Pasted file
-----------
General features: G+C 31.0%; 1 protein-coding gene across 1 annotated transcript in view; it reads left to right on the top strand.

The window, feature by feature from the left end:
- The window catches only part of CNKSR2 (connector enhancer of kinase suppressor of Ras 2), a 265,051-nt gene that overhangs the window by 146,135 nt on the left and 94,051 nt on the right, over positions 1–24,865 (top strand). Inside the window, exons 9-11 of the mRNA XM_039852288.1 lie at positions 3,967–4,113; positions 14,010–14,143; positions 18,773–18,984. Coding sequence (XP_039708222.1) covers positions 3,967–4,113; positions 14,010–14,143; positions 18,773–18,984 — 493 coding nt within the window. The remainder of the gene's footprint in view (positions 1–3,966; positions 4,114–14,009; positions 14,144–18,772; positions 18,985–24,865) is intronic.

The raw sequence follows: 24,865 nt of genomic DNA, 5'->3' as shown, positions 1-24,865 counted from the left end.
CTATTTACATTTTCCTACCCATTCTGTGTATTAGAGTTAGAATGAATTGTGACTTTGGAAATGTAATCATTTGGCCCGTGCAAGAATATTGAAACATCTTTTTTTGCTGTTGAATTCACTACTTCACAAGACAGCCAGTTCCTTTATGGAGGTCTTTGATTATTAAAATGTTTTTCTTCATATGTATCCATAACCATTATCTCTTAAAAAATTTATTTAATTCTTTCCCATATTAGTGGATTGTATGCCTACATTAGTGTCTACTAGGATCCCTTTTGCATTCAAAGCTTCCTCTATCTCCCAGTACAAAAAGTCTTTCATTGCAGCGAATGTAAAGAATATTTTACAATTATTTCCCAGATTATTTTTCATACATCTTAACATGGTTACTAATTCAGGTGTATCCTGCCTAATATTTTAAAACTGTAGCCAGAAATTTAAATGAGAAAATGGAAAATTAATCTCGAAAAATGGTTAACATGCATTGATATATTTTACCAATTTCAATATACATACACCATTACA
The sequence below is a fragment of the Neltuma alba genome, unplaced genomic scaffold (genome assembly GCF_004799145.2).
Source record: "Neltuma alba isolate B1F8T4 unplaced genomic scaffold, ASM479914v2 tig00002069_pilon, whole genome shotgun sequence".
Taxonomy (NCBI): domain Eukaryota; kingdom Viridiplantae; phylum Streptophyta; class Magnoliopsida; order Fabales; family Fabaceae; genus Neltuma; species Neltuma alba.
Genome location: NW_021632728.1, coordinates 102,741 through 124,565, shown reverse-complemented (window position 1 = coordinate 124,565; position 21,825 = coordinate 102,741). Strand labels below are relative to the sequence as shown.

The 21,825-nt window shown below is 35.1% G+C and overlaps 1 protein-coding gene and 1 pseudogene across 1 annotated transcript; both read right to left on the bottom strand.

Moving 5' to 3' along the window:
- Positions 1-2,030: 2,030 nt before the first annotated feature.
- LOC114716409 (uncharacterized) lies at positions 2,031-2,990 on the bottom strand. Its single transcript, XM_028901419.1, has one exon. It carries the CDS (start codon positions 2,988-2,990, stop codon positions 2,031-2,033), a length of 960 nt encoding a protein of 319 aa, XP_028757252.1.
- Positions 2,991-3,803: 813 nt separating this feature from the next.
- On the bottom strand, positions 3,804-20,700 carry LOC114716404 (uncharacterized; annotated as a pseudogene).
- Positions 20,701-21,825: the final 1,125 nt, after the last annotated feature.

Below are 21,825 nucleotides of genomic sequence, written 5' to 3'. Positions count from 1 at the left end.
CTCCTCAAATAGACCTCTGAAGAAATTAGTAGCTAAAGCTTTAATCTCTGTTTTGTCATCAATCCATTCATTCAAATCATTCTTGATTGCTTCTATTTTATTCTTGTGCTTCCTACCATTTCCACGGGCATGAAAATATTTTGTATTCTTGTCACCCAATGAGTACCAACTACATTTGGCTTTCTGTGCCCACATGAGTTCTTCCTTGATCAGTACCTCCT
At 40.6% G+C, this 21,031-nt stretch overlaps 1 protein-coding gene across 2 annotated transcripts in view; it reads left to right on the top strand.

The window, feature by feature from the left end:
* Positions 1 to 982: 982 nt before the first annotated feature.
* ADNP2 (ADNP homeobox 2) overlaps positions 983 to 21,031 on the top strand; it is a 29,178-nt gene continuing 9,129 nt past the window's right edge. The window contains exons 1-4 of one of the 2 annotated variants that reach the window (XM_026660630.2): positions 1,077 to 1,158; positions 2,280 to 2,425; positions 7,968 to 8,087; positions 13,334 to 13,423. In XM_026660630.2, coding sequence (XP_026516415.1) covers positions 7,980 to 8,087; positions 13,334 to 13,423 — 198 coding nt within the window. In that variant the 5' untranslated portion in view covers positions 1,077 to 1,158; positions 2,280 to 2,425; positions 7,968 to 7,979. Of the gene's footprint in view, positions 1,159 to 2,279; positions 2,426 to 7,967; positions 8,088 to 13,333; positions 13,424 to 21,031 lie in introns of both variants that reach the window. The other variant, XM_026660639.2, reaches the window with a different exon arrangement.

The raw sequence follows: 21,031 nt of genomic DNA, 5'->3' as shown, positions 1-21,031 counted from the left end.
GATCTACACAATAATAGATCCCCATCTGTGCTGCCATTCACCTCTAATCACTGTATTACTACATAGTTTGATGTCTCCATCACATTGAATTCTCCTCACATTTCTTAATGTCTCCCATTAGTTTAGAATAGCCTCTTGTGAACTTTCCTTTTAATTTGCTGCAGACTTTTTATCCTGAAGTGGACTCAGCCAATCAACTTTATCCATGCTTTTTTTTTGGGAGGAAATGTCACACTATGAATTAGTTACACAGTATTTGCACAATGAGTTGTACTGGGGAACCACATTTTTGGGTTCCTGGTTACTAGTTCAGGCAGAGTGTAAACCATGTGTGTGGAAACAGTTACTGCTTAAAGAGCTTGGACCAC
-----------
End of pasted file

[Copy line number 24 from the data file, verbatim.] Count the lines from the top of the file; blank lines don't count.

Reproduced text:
GATCTACACAATAATAGATCCCCATCTGTGCTGCCATTCACCTCTAATCACTGTATTACTACATAGTTTGATGTCTCCATCACATTGAATTCTCCTCACATTTCTTAATGTCTCCCATTAGTTTAGAATAGCCTCTTGTGAACTTTCCTTTTAATTTGCTGCAGACTTTTTATCCTGAAGTGGACTCAGCCAATCAACTTTATCCATGCTTTTTTTTTGGGAGGAAATGTCACACTATGAATTAGTTACACAGTATTTGCACAATGAGTTGTACTGGGGAACCACATTTTTGGGTTCCTGGTTACTAGTTCAGGCAGAGTGTAAACCATGTGTGTGGAAACAGTTACTGCTTAAAGAGCTTGGACCAC